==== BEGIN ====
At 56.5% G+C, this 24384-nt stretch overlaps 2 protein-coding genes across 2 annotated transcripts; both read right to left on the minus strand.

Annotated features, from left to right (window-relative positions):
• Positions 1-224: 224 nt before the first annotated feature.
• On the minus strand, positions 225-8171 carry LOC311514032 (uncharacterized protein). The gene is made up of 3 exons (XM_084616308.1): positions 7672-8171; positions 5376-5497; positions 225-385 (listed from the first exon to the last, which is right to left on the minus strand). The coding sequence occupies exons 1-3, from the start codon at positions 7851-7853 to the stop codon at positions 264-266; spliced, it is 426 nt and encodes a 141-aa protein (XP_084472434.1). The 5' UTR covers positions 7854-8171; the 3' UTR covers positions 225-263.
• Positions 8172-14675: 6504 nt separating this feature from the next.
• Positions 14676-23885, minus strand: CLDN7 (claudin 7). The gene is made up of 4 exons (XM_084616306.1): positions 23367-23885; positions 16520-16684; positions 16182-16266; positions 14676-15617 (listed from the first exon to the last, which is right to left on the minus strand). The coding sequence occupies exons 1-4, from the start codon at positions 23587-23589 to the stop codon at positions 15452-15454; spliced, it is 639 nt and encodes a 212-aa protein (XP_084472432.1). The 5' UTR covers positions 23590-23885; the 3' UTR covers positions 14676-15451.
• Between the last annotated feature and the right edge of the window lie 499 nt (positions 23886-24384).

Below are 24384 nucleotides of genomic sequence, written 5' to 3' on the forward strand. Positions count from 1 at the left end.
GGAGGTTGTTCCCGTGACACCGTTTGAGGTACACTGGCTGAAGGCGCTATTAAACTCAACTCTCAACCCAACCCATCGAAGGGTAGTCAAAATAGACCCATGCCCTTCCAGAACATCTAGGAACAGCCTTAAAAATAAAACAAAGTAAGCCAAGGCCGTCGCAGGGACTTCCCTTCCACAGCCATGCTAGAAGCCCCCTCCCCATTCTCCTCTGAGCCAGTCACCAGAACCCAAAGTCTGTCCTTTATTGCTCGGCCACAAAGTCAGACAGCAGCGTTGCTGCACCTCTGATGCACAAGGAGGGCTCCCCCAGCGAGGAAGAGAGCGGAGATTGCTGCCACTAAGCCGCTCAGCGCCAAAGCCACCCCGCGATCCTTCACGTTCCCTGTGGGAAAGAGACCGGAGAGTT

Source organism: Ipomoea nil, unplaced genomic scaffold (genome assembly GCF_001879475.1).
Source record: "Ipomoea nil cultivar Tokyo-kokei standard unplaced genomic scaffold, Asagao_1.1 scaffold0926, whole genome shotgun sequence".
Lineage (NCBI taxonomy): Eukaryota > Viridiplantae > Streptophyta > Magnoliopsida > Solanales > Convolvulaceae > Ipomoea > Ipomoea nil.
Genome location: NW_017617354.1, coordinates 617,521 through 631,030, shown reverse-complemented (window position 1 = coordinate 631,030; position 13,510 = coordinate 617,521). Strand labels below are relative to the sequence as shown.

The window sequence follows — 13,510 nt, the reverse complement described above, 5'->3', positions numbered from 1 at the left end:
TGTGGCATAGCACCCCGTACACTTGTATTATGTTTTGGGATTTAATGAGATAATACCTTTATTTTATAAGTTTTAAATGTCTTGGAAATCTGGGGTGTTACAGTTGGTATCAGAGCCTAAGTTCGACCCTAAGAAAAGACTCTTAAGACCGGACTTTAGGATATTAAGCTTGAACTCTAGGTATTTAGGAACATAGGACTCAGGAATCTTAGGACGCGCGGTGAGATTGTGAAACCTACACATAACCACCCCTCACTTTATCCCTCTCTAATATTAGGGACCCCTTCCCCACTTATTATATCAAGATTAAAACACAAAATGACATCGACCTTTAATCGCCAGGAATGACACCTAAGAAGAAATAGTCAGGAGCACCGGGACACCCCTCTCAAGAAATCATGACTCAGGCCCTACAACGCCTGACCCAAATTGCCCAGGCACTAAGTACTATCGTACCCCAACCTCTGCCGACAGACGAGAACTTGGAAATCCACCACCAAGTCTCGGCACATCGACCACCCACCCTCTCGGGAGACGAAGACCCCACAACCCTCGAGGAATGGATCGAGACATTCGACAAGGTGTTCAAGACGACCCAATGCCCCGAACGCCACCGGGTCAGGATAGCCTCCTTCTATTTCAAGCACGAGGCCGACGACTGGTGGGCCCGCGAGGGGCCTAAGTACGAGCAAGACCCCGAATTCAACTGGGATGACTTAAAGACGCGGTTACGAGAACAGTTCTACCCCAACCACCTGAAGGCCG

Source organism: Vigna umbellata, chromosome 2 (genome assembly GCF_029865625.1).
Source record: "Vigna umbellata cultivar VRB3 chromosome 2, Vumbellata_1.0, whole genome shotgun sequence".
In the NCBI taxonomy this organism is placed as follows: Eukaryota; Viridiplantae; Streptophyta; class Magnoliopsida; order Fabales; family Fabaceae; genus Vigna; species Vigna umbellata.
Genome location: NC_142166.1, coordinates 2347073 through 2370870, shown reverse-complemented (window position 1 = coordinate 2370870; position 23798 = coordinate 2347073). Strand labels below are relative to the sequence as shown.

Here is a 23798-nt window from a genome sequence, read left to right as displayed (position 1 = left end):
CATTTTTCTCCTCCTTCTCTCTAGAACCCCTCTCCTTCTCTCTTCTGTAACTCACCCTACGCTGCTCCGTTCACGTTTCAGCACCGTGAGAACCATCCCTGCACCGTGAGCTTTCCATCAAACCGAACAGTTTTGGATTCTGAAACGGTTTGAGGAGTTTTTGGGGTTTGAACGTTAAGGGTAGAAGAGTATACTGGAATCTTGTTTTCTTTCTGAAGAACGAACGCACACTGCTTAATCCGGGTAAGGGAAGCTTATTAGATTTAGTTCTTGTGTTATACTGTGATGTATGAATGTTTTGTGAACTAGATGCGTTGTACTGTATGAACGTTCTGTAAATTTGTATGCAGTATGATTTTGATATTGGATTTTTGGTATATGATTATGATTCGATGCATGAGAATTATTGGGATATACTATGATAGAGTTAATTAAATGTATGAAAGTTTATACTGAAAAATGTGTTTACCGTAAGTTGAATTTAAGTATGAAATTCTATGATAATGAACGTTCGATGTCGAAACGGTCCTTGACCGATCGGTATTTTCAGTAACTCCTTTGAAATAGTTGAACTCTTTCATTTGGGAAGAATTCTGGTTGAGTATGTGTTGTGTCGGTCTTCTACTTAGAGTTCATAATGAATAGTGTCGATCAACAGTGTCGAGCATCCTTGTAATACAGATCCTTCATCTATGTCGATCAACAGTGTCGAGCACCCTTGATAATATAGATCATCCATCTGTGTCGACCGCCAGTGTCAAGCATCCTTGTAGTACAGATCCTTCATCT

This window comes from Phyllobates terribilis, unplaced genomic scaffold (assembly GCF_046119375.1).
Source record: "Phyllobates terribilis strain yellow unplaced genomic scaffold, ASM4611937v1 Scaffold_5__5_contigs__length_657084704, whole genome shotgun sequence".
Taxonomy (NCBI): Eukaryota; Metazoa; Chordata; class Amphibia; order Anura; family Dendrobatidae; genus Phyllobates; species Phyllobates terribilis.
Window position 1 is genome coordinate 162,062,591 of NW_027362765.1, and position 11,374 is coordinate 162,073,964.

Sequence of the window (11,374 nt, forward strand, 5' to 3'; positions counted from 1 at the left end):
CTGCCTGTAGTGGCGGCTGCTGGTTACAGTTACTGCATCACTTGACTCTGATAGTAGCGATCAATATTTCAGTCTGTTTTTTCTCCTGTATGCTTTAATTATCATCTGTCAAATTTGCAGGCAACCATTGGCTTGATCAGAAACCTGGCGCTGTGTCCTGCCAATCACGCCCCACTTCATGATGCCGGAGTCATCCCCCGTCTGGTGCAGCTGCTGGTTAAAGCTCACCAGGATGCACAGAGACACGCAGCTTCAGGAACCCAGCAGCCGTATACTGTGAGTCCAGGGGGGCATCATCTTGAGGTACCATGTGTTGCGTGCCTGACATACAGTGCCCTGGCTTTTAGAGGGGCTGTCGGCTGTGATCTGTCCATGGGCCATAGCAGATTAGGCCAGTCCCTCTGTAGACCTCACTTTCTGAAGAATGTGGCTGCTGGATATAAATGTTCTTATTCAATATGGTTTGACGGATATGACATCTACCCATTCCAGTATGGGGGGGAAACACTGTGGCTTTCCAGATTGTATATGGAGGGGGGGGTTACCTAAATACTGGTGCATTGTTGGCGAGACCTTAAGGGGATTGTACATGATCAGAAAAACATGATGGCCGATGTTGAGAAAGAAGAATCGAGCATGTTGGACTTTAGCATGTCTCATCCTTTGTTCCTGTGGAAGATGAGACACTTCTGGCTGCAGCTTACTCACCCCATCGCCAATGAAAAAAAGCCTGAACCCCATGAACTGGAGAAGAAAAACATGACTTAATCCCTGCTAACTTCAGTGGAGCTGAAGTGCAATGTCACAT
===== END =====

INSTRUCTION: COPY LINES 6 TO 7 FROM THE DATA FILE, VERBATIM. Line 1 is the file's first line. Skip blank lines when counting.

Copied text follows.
• Positions 14676-23885, minus strand: CLDN7 (claudin 7). The gene is made up of 4 exons (XM_084616306.1): positions 23367-23885; positions 16520-16684; positions 16182-16266; positions 14676-15617 (listed from the first exon to the last, which is right to left on the minus strand). The coding sequence occupies exons 1-4, from the start codon at positions 23587-23589 to the stop codon at positions 15452-15454; spliced, it is 639 nt and encodes a 212-aa protein (XP_084472432.1). The 5' UTR covers positions 23590-23885; the 3' UTR covers positions 14676-15451.
• Between the last annotated feature and the right edge of the window lie 499 nt (positions 23886-24384).